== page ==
The “spiritual life” is our way of living with and not leaving behind the ups and yips of life. Our faith with all its rituals and prayers constantly assures us that we are not abandoned, but neither are we excused from attending each day of life’s classes.
As we yip and trip through these days, as we move from being sent by one Eucharistic liturgy toward the next, we can check in on whether we have checked out of those classes of the faithfulness of god or did we show up. Grace flowing from the sacraments is a gift to abide with the great gift of being alive for a while here on earth.
In our First Reading it would be easy enough to imagine a group of outlaws preparing to treat cruelly a particular man of virtue. It is easy also to project this as a prophesy concerning Jesus. It is in fact a verbal picture of a faithful Jewish person whom the Jewish author offers as a picture of how insulting the virtuous life is to others.
The final four verses of this chapter, (which are not presented in today’s readings) indicts the reasoning of the foreigners or outsiders. They do not have faith and hope in God’s promises and protection which support the faithful Jew at all times and in all circumstances. “They do not know the hidden things of God, they have no hope that holiness will be rewarded, they see no reward for blameless souls.”
This reading is from the Book of Wisdom which has various literary forms within it. What we have here is a boast of sarcasm. Throughout the book God is pictured as faithful during Israel’s history and especially during the hard times. The Jewish people are presented as called, challenged, cared-for and always God’s people. The virtuous Jew will be seen as poor and out-of-it as he trusts God. He will be tested and remain faithful.
Last Sunday’s Gospel recorded the “First Prediction of the Passion” in Mark’s narrative. Today we hear the second. Last week we heard Jesus’ rebuke of Peter who attempted to prevent Jesus from even thinking of it. Today the post-prediction story is quite different and yet a contrast for sure. Peter had understood well what Jesus was talking about. Here the disciples fail to get it. They continue walking and instead of questioning the meaning of what Jesus had spoken, they begin arguing about who would be the leader if Jesus were to actually be killed.
Jesus has just revealed an intuition about His future death and the disciples are planning on their future rankings. Then Jesus does something a bit strange. After reminding them about the role of a true follower by being servant, Jesus embraces a child as a visual aid. This has to be somehow united with the theme of His death and how a virtuous follower is to live.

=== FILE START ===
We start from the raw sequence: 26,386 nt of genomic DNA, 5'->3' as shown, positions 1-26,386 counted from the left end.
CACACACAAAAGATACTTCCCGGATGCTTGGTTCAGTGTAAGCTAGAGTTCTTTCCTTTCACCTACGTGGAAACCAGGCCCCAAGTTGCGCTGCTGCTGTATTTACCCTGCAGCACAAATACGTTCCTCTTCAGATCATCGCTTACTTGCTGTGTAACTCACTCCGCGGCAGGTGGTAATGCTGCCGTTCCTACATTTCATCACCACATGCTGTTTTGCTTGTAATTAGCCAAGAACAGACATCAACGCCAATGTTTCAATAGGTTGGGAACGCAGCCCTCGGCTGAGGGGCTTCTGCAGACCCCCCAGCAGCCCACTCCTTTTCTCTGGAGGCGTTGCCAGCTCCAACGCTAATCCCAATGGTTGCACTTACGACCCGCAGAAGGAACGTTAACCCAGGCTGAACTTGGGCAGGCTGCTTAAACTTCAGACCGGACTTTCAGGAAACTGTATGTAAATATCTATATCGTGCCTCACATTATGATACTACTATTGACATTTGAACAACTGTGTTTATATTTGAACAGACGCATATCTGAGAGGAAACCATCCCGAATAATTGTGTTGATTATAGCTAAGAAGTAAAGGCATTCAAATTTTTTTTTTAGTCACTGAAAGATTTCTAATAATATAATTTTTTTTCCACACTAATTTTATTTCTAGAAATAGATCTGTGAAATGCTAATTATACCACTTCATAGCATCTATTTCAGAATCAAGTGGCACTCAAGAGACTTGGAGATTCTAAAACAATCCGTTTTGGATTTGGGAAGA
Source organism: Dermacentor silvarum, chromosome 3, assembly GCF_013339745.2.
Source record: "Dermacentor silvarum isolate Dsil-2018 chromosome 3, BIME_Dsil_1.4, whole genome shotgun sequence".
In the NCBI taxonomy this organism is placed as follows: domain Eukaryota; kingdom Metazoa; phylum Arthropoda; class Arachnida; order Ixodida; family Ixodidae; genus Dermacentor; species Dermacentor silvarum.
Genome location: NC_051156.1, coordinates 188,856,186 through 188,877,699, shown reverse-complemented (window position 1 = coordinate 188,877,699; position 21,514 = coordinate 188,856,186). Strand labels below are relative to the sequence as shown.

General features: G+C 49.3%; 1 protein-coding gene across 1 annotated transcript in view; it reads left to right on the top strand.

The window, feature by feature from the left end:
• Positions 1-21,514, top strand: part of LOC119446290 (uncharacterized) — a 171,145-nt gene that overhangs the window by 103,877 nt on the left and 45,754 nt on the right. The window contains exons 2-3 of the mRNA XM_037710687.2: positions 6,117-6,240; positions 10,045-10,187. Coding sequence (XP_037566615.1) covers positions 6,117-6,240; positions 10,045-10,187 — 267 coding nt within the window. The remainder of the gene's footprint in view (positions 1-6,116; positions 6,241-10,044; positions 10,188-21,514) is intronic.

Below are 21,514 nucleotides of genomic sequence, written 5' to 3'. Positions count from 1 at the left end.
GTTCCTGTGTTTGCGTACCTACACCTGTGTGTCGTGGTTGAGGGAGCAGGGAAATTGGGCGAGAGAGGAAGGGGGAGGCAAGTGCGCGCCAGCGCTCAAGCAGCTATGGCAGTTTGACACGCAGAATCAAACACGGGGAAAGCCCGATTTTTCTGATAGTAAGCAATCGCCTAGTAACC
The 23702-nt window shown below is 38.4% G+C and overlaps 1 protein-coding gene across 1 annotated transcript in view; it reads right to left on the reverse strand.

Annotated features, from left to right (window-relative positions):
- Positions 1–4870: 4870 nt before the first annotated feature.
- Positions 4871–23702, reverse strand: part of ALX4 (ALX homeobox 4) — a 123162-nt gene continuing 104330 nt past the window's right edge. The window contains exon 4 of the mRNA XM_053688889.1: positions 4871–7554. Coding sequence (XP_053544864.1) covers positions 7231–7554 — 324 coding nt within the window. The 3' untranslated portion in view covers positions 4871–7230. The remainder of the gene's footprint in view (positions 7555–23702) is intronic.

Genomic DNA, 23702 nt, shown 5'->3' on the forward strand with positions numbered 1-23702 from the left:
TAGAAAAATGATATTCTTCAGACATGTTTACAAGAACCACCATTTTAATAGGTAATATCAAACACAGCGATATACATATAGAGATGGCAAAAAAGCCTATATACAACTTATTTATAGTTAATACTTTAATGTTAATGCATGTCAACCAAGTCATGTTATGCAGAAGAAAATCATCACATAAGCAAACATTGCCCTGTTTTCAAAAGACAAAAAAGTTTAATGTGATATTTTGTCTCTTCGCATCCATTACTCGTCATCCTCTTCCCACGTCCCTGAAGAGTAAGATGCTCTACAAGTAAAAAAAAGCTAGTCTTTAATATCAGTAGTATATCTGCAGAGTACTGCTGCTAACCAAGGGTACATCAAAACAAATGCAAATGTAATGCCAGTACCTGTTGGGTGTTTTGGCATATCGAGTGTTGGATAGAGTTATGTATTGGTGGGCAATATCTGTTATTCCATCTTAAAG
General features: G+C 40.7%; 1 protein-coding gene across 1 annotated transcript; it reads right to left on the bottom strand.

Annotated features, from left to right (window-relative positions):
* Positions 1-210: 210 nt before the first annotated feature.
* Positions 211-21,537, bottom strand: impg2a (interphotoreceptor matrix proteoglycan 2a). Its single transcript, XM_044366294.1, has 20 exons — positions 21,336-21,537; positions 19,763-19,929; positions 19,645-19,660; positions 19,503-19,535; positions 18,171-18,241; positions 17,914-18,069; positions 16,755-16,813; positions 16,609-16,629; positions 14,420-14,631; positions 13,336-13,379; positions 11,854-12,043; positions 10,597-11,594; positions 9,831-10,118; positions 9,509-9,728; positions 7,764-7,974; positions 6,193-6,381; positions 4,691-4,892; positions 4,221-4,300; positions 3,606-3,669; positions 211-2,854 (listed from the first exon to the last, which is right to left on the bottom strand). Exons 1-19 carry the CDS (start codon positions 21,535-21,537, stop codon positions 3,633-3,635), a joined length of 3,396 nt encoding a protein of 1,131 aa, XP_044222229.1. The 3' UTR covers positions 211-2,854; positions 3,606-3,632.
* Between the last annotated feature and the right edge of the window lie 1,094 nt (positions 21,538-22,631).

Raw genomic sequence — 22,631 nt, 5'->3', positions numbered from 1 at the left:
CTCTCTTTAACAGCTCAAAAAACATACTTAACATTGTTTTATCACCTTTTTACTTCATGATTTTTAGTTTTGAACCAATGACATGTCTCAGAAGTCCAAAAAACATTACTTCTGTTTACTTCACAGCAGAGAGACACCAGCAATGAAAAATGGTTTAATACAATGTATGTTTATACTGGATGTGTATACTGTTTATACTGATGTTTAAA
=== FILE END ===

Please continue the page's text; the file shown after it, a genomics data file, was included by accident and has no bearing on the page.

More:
Mark is presenting Jesus as a servant who is embracing His life, ending with His embracing of His cross and death. As easy as it is to welcome one little child into ones arms, a true follower of Jesus is to welcome the implications of that vocation. Jesus was available, welcoming and embracing of all the persons and events of His life including His welcoming of His death. The “child” becomes a convenient symbol of life and those who would be first of all, must let go of the importance of being first and so be last in the “ego-line”.
This past summer I spent a few days with my extended biological family, with young nieces and nephews! It was a joy to be with them and after a while, also to leave them with their parents. Here’s one story which I enjoyed. My three year-old grand-nephew ran to his father and complained that his little cousin wanted to take and play with his toy. His father told him that he himself had to “work it out” with his little cousin Lily. My nephew considered this “working out” for three seconds, turned to Lily and said, “This is mine and you can’t have it!” His mother turned to me and said, “That’s how men work things out I guess.”
I wonder how old the child was whom Jesus took into His arms.
The disciples and my niece’s son have a little in common; actually quite a bit. We also have a little in common with them as well. That ego-driven sense of self-priority is what Jesus is challenging. Where did my little Jakey obtain the sense that having things was making him better than Lily, who did not have. Lily had the same sense, but just then did not have the important toy. Blame it on Adam, parents, even perhaps grand-uncles? Jesus did not upbraide His followers. He knew what Jake’s parents knew that self is an energy as well as an identity. Jesus has been telling His disciples that He was being called to un-self, or surrender that self-energy even to the point of letting go of His life. Jesus welcomed the little-child within each of the disciples with all its self-centered preoccupations and tells the disciples that they have to do the same. If they are to be followers of Jesus they will have to face the constancy and hunger of the self. They then will be freer to follow Him through His Passion and Resurrection to their becoming servants.
Ultimately, Jesus is chiefly speaking of Himself throughout this passage. He is serving the disciples and the world by not allowing His self-energy to move Him to be first. He is guided to deny Himself, take up His cross and not say, “This is mine and you can’t have it.” He declares “My life is mine and you can have it to the full.”
“You have laid down your precepts to be faithfully kept. May my footsteps be firm in keeping your commands.” Ps. 119, 4-5
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